• Help to create a safe setting for teens to learn and share. A safe and comfortable environment is important for the discussion of sexuality issues for youth as well as adults. It is generally easier to process information in an educational setting when teens feel safe enough to express their feelings without fear of judgement by adults and peers. Creating a safe environment by agreeing to groundrules — such as the right to pass (not speak up), the idea that there are no 'stupid questions,' and that 'put-downs' are not allowed — helps establish a general sense of comfort and openness.
  • Provide straightforward and factual information. Popular misinformation about certain sexual behaviors should be corrected. For example, teens should know that masturbation will not lead to blindness or hair growth on their palms. On the other hand, many teens are kept in the dark about facts they may need. Educators can bring useful information to light. For example, if teens are not prepared and have unprotected sex anyway, they should be aware that there is something they can choose to do to avoid becoming pregnant. Emergency contraception is safe and effective, even after intercourse, if it is taken in time.
  • Clarify your own values. All of us have values that we bring to the work we do. Some of those values, however, may be better left at the door before we enter into a discussion of sexuality with teens. Our own values and opinions should be separate from the factual information we provide to students. A priority for educators who teach adolescents is to facilitate their learning of accurate information rather than share our own personal opinions and values.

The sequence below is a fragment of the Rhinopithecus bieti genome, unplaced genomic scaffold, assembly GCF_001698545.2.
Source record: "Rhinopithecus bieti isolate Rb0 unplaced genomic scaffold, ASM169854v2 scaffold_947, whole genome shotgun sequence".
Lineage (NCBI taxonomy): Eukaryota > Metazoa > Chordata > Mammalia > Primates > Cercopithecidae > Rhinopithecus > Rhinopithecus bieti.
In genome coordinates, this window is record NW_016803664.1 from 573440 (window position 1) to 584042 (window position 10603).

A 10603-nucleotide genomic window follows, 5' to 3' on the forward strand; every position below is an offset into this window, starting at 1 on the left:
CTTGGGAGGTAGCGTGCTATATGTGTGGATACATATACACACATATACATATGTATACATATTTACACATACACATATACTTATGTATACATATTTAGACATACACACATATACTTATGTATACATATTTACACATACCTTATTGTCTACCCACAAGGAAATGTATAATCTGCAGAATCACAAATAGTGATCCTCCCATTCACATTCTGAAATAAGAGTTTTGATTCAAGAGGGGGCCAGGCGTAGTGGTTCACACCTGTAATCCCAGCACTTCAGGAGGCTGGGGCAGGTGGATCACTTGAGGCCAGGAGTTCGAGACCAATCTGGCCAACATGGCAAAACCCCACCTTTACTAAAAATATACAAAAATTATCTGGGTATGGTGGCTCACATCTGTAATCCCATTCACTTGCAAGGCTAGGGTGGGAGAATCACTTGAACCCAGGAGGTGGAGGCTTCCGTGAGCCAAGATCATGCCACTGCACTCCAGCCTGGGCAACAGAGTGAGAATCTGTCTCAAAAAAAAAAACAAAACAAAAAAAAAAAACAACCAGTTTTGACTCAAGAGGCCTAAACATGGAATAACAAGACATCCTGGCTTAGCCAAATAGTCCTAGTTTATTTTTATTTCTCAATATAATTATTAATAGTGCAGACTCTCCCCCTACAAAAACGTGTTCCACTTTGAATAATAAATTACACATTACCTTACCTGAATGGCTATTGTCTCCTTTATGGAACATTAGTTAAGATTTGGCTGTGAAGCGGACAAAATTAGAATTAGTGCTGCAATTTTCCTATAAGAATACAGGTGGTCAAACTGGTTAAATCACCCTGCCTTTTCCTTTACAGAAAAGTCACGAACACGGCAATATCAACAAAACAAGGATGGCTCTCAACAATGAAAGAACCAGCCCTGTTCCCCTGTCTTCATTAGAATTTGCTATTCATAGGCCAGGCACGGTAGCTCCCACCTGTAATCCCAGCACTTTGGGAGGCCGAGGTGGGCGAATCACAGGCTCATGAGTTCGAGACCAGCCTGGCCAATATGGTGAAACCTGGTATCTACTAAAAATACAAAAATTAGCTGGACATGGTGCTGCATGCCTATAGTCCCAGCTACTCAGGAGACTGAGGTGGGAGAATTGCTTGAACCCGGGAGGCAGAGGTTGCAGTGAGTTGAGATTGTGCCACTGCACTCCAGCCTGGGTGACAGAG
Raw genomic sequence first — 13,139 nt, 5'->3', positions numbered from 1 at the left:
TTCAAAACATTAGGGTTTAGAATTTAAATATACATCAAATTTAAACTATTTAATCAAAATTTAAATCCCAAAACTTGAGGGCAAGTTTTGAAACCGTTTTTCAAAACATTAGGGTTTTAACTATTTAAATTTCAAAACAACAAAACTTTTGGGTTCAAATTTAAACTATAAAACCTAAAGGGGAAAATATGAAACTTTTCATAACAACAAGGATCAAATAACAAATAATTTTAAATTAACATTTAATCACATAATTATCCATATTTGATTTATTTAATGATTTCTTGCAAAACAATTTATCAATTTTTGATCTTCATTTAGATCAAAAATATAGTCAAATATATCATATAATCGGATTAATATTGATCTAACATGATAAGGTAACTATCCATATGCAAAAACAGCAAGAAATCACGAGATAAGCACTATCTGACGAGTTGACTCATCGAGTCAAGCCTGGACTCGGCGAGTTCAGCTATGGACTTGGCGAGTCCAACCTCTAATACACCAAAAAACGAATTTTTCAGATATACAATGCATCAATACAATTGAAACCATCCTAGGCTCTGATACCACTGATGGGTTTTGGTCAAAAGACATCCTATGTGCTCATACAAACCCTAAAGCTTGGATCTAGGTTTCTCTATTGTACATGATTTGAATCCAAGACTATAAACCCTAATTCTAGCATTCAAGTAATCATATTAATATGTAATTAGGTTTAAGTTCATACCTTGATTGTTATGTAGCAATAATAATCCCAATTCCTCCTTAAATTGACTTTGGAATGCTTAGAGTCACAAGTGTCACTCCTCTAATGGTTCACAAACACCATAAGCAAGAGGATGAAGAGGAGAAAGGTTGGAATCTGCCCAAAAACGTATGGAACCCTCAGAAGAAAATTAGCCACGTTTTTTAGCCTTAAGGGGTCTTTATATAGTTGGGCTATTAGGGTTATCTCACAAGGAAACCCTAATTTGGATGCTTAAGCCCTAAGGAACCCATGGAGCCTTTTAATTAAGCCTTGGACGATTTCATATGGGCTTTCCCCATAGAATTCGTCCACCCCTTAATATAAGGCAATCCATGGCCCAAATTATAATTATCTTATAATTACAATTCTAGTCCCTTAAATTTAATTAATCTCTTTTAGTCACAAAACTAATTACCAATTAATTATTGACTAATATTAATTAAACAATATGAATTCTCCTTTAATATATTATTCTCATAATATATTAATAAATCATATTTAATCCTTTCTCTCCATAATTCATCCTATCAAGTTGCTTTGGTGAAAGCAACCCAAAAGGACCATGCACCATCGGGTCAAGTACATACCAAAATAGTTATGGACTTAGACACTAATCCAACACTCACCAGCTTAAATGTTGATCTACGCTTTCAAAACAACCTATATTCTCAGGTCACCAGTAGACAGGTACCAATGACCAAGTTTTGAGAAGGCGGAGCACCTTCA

• Be aware of the messages you send. Educators should be conscious of their own negative messages, which can include verbal messages, non-verbal messages such as frowning, or other body language. Even subtle, non-verbal messages can feel judgmental or send a negative message to youth around you.
  • Be inclusive and respectful of everyone's experience. Behaviors such as talking down to teens, excluding lesbians and gay youth by referring to sex as (only) penile-vaginal intercourse, or failing to address issues like sexual violence, homophobia, or abortion, ignore the experience of many youth (from the Coalition for Positive Sexuality: Attitudes and behavior which ignore, deny, or 'put down' some youth can lead to emotional scarring. Youth must feel accepted by others to experience Positive Sexuality.
  • Recognize and affirm the sexual rights of teens, which include:
    • The right to accurate information about sexuality and HIV/AIDS;
    • The right not to express your sexuality unless you want to;
    • The right to say no to any unwanted touch of any kind;
    • The right not to be pressured into being physical or sexual;
    • The right to make decisions about sexuality, at any time;
    • The right to stop being physical or sexual with a partner at any point; and
    • The right to express sexuality safely, without risk of pregnancy, or sexually transmitted infections including HIV/AIDS.

(adapted from SIECUS: